Probably this is a bit of a oversimplification, but I think of the limbic system as the “Budweiser Brain (B2),” how I perceive the world when I’ve had a six-pack of that “premium water recycled through a Clydesdale.” And from my experience in politics, it disturbs me that so many humans operate on a Budweiser-Brain level 24/7, usually without any alcohol assistance.  Unmodulated B2 is why so many people thought George Bush was a good president, or believe America is infallible even if it tortures, or why the stripper doing the pole dance only has eyes for you.  Sorry for the digression, but (re)learning about the limbic system gives me a lot of ideas for future work.

Back to the book, Dr. Oakley moves on to show how some of the “major assholes of history,” chiefly Slobodan Milosevic and Mao Tse-tung, displayed borderline disorders.  (I know it’s easy to consider these guys psychopaths, and while I’m not exactly sure of the distinction, the author suggests that psychos function abysmally in society.) When one considers the millions of lives lost or ruined by men who slip through or are enabled by our social approval networks —but are basically the most toxic twisted fucks imaginable—that’s when you gotta ask yourself a question: how do we filter them out?

Is there something available thru gene therapy?  I’ll bet there will be, someday.  But the author doesn’t really address cures like performing a routine gene (allele) mapping diagnosis on newborns, then at the parents’ option preparing a remedial cocktail for the little tyke. Not only to preclude major personality threats, but to make it so he won’t have any trouble learning to read or he’ll never suck at golf.

Being a little facetious here.  But, as someone who envisions the human race approaching Kurzweil’s Singularity within a couple or three decades, I wonder if the gene therapy route for ensuring that your babies ‘don’t grow up to be cowboys’—or mass murderers—will be necessary.  Probably by the time the current crop of younglings reaches conventional human primetime, “we” will have such control of our own biology as individuals to have transcended biology.  Still, nobody should object to simple gene modification techniques to nip psychological problems in the bud.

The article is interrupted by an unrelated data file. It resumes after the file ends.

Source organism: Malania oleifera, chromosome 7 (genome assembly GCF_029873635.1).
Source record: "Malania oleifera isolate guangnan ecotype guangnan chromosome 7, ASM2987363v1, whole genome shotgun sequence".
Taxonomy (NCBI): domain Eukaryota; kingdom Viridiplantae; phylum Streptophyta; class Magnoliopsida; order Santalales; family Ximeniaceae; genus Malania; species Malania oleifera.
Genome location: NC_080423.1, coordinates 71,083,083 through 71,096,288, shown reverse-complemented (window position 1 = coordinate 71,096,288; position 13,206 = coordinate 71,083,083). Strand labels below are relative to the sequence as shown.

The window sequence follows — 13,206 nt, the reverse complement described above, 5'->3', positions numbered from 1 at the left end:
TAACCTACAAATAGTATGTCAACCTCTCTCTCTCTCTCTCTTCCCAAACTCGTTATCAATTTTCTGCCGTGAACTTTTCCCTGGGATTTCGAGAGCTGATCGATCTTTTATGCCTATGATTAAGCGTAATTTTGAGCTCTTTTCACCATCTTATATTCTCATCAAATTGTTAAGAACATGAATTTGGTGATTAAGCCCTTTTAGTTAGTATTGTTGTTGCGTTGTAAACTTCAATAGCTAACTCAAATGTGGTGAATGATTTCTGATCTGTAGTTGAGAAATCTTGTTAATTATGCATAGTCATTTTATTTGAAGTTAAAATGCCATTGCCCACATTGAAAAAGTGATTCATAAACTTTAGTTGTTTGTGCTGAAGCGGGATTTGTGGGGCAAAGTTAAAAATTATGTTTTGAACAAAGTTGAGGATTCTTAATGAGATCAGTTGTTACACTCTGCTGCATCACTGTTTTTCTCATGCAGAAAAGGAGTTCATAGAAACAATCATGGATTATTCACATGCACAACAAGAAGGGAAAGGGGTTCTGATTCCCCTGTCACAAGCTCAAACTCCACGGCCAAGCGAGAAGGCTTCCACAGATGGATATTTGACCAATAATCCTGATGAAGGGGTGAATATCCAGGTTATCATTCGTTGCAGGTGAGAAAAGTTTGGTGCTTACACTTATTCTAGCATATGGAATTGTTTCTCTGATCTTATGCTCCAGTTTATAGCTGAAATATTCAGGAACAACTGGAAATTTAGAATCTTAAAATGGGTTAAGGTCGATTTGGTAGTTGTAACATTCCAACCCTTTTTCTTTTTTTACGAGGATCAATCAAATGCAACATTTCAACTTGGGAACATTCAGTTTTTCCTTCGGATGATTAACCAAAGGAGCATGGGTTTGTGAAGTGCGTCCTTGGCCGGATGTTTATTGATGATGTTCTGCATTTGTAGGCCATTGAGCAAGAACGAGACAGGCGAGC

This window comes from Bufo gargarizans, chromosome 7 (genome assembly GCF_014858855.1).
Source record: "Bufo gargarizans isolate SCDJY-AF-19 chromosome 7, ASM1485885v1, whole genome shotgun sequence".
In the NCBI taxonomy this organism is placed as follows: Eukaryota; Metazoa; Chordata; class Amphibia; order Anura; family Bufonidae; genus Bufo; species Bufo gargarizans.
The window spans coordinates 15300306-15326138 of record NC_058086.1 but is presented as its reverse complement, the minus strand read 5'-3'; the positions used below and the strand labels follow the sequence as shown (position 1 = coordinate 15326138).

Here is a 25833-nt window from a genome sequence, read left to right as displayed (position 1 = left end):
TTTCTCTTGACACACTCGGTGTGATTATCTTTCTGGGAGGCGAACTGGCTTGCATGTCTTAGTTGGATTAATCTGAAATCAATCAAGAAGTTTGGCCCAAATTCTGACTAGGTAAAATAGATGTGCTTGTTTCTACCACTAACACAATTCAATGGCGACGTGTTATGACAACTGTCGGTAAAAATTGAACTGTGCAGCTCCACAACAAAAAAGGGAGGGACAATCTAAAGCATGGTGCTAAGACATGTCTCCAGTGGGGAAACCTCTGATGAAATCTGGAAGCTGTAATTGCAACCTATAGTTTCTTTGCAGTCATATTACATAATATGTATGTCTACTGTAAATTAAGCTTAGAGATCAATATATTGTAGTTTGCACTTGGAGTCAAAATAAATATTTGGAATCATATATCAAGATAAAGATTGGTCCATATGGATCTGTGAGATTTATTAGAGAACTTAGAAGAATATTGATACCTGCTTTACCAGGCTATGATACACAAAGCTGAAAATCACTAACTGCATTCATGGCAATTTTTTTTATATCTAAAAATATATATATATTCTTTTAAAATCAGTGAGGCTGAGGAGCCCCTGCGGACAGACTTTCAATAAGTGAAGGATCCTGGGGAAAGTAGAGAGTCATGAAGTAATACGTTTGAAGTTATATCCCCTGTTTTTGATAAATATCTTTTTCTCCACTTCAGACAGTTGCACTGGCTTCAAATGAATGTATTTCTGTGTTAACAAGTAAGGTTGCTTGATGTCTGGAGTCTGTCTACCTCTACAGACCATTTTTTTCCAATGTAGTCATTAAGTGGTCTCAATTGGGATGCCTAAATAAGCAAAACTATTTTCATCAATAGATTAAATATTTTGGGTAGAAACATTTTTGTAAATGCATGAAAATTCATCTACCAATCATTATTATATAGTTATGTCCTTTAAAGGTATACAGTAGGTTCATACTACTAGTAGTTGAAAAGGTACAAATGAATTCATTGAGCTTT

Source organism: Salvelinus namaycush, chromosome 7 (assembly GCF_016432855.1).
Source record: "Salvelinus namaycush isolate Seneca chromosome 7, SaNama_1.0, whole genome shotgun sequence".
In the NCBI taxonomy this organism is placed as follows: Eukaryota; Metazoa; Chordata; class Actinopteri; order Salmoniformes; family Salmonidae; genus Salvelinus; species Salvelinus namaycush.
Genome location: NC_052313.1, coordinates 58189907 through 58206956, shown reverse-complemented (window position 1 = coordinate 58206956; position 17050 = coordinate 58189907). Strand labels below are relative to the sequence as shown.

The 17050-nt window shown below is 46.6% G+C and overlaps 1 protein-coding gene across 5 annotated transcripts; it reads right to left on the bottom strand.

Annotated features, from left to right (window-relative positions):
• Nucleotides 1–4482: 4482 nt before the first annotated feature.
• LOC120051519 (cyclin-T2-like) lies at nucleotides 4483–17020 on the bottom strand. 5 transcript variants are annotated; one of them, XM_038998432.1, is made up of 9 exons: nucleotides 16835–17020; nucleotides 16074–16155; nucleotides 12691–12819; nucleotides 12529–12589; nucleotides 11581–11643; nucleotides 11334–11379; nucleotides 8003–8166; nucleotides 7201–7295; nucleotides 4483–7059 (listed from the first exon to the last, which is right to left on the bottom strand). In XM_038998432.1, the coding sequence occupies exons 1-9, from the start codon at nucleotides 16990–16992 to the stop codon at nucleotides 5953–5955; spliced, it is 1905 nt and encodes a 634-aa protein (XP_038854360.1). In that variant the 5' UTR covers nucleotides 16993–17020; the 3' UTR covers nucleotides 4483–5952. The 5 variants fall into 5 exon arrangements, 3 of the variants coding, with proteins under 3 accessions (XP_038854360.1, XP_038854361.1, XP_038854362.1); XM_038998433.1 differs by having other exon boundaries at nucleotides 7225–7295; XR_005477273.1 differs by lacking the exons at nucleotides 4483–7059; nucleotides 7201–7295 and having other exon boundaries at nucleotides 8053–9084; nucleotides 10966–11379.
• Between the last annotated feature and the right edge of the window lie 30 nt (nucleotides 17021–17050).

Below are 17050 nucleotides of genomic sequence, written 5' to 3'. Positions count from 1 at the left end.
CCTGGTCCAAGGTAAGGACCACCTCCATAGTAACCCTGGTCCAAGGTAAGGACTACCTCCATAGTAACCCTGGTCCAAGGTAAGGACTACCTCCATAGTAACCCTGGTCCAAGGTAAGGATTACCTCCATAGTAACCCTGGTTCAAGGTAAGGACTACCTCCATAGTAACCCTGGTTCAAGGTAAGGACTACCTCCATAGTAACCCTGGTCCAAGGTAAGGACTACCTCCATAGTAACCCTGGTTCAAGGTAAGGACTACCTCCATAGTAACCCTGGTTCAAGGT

Fortunately, and I believe Dr. Oakley will agree, we still have access to our standard cultural-ideological solution—I mean through greater understanding via books such as hers, the human knowledge pool deepens.  Then at least from the standpoint of social afflictions, we can spread that knowledge to keep people with manifest aggression issues from acquiring any political power.  After all, when the world reaches the maturity of consciousness that leads to the Sacred Nonaggression Principle as de rigueur, who needs to worry about a handful of oddballs with inherited megalomania genes?

We may still have the borderlines adversely affecting business and public affairs—Dr. Oakley spends some narrative on the Enron abuses and such narcissistic dominators as Martha Stewart—but these driven, conniving sociopaths won’t get to play with guns, so their damage will not kill anyone.

Evil Genes provides a solid presentation of some of the issues that presently attend the prospects or desirability of intentionally altering behavior genetically.  As important, the author goes through the science and engineering that is becoming available to do just that. Finally, she fleshes out (esp. with her own sister’s story) how the disturbed personality can function for virtually his/her entire life as “successfully sinister;” she gives us several signs for knowing a borderline when we encounter one… along with coping strategies.

It’s a first-rate book with a first-class index and useful appendix material.  I do find myself wishing for more explicit, extensive treatment of the whole area of psychological gene therapy.[2] Though by the absence of such treatment, at least I’m left with a greater desire to learn more.

SunFLOWerMy book discussion group had a delightful, informative discussion with Dr. Oakley this Sunday.  We look forward to her upcoming book on people with genes that tend to make them too nice for their own good.


[1] From Dr. Weinberger, director of the National Institute of Mental Health’s Genes, Cognition, and Psychosis program. Dr. Weinberger is a leading researcher into the genetics of personality disorders, and several areas of Dr. Oakley’s narrative discuss ideas from his key papers.

[2] I suspect the lack of a lot of concrete proposals for gene-therapy technology, especially when applied to the mind or to the personality, is due partly to the desire to avoid hysterical negative emotional reactions from those in the academic or religious-ethics community who mistakenly feel such technology breaches morality, even if voluntary.  I can just hear accusations of “Hitler’s tool” and “eugenics monster” hurled at the good doctor.